Mike Ferner is a freelance writer from Ohio and author of “Inside the Red Zone: A Veteran For Peace Reports from Iraq”

    Reply

  6. Carroll says:

    I don’t think there is value in comparing or saying Obama is like Kennedy, the same with all the comparsions constantly claimed between Ronald, the gipper and every single repub politican.
    It’s a lazy way of analyzing and mostly worthless.

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  7. Carroll says:

    Interesting.
    WASHINGTON (JTA) — It’s still a Hillary vs. Rudy race for American Jews, but national polls suggest that their top challengers are rapidly gaining ground.
    This week the American Jewish Committee released a survey that showed U.S. Jews giving the highest favorable ratings to U.S. Font size:
    Sen. Hillary Clinton (D-N.Y.) and Rudy Giuliani, the former New York mayor.
    The AJC phone survey of 1,000 Jewish Americans found that Clinton was rated favorably by 53 percent of American Jews, with Giuliani finishing second at 41 percent.
    Among Jews who identify as Democrats, Clinton scored a 70 percent favorable rating, compared to 48 percent for former North Carolina Sen. John Edwards and 45 percent for Sen. Barack Obama (D-Ill.). Giuliani registered 75 percent among Jewish Republicans, followed by Sen. John McCain (R-Ariz.) at 49 percent, and ex-Massachusetts Mitt..
    Who are the hispanics supporting,if anyone? I haven’t seen anything on that.
    Another interesting thing that I realized recently is that US Asians are never mentioned as a collective group supporting anyone…even though according to the US Census data, Asians as a ethnic group in the US have the highest median incomes of all ethnic groups in the nation.

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  8. John says:

    The Obama-Kennedy comparison is intriguing. For starters, I believe that Kennedy was the only serving Senator elected to the presidency. Both ran on hope. Those who were there remember that American was in a funk in 1960 after years of a competent but tired Eisenhower presidency. Kennedy brought youth, vigor, freshness–and hope.
    JFK took office at a time when America was hated. The book, “The Ugly American” had just appeared, exploring America’s arrogance and cluelessness. Nixon’s motorcade was attacked by angry Venezuelans in the streets of Caracas, and the images made a lasting impression.
    JFK responded with imagination, setting up the Peace Corps as one of his first acts to improve America’s image in the world.
    I can see Obama acting imaginatively to address our standing in the world. I cannot see the others doing anything but business as usual.

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  9. Carroll says:

    Intuition is a function of the pre-frontal lobe – insight rather than instinct. Our brains can process in background a vast array of seemingly unrelated data and when the dataset has been integrated we can have a flash of insight.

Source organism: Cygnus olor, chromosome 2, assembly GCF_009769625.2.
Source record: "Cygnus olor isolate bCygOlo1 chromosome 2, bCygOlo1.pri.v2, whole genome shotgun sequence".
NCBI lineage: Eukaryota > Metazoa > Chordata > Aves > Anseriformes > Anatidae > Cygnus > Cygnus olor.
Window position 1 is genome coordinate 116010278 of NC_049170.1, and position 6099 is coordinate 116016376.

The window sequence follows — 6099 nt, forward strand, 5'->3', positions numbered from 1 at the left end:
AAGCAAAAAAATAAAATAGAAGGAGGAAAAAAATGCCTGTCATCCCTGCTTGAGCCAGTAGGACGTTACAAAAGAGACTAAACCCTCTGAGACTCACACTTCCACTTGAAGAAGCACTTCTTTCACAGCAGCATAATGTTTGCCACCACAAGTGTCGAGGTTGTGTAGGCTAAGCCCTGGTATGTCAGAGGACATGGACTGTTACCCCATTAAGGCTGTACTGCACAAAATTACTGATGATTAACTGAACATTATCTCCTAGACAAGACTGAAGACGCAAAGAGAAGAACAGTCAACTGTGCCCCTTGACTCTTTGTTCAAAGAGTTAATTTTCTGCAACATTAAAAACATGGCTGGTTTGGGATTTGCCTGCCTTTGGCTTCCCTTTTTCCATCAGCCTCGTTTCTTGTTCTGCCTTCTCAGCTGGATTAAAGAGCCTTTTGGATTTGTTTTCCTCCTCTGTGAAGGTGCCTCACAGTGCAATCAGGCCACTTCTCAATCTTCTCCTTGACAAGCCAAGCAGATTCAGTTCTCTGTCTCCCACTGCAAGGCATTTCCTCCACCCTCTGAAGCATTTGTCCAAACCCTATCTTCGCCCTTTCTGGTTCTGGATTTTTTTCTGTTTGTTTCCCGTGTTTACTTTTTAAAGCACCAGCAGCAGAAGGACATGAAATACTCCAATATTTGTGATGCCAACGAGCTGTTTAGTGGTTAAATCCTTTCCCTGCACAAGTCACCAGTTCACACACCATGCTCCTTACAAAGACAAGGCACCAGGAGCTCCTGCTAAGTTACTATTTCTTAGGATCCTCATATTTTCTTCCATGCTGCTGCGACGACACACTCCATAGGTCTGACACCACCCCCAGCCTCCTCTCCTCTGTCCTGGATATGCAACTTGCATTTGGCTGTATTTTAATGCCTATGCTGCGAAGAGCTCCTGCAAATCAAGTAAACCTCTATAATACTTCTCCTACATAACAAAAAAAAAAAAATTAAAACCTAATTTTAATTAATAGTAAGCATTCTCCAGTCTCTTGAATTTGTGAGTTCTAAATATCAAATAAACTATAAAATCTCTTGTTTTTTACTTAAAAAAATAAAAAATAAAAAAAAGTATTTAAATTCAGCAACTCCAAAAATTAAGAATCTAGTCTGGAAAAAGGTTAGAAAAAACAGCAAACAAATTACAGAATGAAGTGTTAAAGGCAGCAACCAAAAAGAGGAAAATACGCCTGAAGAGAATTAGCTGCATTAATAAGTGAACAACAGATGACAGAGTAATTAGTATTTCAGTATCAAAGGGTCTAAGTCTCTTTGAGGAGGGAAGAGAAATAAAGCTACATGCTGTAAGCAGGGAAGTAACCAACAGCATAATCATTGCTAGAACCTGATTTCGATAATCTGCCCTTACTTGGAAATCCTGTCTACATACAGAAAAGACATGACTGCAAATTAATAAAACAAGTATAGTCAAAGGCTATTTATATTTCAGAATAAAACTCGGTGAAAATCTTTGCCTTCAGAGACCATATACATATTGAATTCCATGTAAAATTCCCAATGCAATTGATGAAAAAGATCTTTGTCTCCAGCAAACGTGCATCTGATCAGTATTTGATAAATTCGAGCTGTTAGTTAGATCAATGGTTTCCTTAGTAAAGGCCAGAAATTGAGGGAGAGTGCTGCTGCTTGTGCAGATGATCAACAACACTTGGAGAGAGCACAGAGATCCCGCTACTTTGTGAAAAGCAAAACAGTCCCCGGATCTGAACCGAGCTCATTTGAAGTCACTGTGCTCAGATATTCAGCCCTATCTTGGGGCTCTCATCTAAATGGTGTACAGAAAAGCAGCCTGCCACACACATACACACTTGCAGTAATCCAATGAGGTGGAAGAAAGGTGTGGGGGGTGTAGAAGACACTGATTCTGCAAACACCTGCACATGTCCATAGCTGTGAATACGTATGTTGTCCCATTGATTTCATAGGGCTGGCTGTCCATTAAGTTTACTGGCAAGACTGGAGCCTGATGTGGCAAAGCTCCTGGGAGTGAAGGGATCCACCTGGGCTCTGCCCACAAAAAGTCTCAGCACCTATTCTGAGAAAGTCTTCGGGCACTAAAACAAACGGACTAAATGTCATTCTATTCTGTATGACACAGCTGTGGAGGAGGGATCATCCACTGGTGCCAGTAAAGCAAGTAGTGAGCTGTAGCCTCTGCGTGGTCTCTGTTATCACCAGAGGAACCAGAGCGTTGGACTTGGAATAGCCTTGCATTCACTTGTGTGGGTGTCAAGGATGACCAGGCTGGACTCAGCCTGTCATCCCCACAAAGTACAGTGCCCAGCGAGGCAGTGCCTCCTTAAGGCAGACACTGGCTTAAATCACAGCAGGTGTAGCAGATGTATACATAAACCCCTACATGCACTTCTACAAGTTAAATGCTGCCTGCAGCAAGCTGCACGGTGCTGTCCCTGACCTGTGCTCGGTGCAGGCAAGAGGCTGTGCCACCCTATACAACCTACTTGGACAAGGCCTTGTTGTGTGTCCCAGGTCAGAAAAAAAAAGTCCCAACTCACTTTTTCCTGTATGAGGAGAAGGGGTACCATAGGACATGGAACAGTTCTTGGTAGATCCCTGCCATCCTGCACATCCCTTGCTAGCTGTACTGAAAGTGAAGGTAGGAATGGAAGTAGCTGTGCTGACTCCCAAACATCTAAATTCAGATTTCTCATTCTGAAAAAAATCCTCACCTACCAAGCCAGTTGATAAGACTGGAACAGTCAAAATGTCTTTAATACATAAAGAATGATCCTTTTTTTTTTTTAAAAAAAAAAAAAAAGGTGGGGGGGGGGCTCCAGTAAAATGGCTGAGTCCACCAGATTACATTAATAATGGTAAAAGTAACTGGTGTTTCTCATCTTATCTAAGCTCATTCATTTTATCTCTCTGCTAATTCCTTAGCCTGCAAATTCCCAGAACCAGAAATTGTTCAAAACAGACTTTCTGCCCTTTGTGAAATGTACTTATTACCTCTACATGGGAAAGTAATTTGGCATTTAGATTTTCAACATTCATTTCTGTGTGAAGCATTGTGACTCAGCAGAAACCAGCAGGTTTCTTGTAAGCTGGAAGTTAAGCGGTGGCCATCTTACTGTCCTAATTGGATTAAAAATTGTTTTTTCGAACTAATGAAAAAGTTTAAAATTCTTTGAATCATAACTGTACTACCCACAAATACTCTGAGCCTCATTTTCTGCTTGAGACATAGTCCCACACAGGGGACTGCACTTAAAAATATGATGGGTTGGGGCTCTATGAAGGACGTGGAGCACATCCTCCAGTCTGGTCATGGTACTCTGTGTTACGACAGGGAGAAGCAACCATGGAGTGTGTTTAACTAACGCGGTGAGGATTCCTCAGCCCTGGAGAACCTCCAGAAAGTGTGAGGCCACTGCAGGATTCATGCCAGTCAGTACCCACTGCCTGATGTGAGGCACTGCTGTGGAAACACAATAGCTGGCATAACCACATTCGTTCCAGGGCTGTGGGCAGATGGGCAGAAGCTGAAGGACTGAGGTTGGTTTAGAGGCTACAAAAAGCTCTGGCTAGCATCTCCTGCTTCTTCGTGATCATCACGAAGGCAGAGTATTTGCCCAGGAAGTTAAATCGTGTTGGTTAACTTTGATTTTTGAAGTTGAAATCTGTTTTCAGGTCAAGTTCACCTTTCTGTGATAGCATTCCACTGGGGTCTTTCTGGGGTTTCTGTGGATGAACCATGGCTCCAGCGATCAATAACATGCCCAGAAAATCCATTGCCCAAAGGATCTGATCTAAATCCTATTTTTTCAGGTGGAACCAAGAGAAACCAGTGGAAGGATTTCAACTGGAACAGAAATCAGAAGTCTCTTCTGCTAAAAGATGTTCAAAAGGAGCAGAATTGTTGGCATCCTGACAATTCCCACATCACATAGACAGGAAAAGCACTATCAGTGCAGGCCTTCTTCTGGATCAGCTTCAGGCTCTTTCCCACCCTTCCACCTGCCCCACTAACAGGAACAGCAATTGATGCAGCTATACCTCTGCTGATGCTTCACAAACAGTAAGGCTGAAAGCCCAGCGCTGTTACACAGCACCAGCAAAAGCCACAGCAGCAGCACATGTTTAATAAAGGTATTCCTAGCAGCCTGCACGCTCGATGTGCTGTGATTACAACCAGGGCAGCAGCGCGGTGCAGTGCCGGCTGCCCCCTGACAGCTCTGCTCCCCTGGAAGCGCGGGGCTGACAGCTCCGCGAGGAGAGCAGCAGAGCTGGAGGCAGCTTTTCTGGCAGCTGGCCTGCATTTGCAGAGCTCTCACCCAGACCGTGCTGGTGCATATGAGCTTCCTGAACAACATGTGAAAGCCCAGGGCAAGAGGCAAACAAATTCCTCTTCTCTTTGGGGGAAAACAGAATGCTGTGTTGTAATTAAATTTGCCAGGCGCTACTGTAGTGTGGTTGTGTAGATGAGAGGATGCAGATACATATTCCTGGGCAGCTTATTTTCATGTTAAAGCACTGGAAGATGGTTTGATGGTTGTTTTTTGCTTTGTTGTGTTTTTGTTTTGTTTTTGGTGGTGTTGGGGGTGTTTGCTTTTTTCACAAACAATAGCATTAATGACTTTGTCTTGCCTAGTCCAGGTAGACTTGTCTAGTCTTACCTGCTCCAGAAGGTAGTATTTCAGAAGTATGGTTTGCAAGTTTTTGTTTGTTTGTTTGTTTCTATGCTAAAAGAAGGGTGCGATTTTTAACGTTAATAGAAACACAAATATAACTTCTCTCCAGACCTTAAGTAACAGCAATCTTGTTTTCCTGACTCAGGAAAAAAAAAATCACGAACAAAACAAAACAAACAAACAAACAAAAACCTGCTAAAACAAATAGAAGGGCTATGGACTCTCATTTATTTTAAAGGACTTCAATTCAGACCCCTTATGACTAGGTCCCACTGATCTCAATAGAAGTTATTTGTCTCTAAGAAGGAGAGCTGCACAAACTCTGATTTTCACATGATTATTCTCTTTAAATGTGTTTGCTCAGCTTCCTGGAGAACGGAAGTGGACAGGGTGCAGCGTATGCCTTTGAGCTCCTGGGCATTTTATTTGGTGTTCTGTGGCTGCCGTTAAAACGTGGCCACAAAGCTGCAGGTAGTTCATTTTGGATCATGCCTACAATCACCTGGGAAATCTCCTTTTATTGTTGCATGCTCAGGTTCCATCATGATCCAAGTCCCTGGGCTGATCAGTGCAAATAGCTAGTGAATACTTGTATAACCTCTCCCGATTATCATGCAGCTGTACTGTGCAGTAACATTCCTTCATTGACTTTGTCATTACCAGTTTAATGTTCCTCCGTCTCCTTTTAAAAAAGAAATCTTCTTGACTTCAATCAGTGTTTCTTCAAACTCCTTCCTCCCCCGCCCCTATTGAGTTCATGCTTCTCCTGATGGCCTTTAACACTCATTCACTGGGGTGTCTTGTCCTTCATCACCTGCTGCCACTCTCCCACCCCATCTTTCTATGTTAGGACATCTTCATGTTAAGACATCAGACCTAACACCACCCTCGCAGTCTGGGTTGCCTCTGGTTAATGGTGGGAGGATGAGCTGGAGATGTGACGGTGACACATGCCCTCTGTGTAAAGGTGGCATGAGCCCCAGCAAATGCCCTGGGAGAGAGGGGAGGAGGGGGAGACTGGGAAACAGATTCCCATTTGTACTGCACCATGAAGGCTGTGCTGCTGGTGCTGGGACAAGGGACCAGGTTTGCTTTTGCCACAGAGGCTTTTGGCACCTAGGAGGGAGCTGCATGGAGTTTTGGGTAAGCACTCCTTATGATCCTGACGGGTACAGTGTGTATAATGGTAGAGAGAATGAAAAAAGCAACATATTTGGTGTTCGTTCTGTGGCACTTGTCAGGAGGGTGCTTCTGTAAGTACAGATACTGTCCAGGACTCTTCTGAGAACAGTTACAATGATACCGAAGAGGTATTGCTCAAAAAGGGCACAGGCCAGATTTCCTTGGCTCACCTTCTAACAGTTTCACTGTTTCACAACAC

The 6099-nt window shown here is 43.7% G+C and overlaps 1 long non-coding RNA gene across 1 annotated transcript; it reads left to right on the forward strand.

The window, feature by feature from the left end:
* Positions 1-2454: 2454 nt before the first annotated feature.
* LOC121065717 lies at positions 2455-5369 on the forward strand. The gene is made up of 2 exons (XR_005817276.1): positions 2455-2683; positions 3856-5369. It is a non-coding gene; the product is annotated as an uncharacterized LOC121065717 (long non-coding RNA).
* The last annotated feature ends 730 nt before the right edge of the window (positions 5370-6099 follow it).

Posted by razrmon at January 3, 2008 01:14 PM
    >>>>>>>>>>>>>>>>>>
    Absolutely. I think we have all had those flashes of insight on occasion, some people more than others. I wouldn’t discount intuition at all as a desirable ability to process all the seemingly unrelated pixels and reach conclusions.

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  10. burst Flave says:

    We needs hope, oh Lordy, do wees need hope. Clap yo’ hands!
    We all have two real choices: Obama Obama Bo Bamma banana banna Fo Fama fee fie mo Mama, Obama! or, The Man from Hope, Arkansas, who shalt verily bring to this nation a new heartfelt way in the name of Christ, Our Lord and Savior.
    In all others there bees no hope, nope, no hope!

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  11. razrmon says:

    Intuition and instinct are not inter-changeable terms.
    Instinct is a belly center phenomena, as in gut instinct. It represents the reptilian brain that is oriented toward survival and reproduction, or in more common parlance, sex, power and money.
    Intuition is a function of the pre-frontal lobe – insight rather than instinct. Our brains can process in background a vast array of seemingly unrelated data and when the dataset has been integrated we can have a flash of insight.

    Reply

  12. Kathleen says:

    Dennis Kucinich and Ron Paul will be guests on Bill Moyers Journal this Friday night to discuss the elections and being excluded from the debates.

    Reply

  13. Carroll says:

    It is interesting to me that “all” the Dem candidates have become “change agents”.
    When they first started out the ony two talking about “change”,other than mainly just “changing Bush”, were Edwards on internal problems and Obama on Us attitude.
    I personally like Hillary but can’t get pass my distrust of what she might do when she has to choose between the right thing on certain policies and her own politican ambitions. I am afraid she will split the difference, trying to have it both ways and create more of the same half assed policies we have now that don’t work.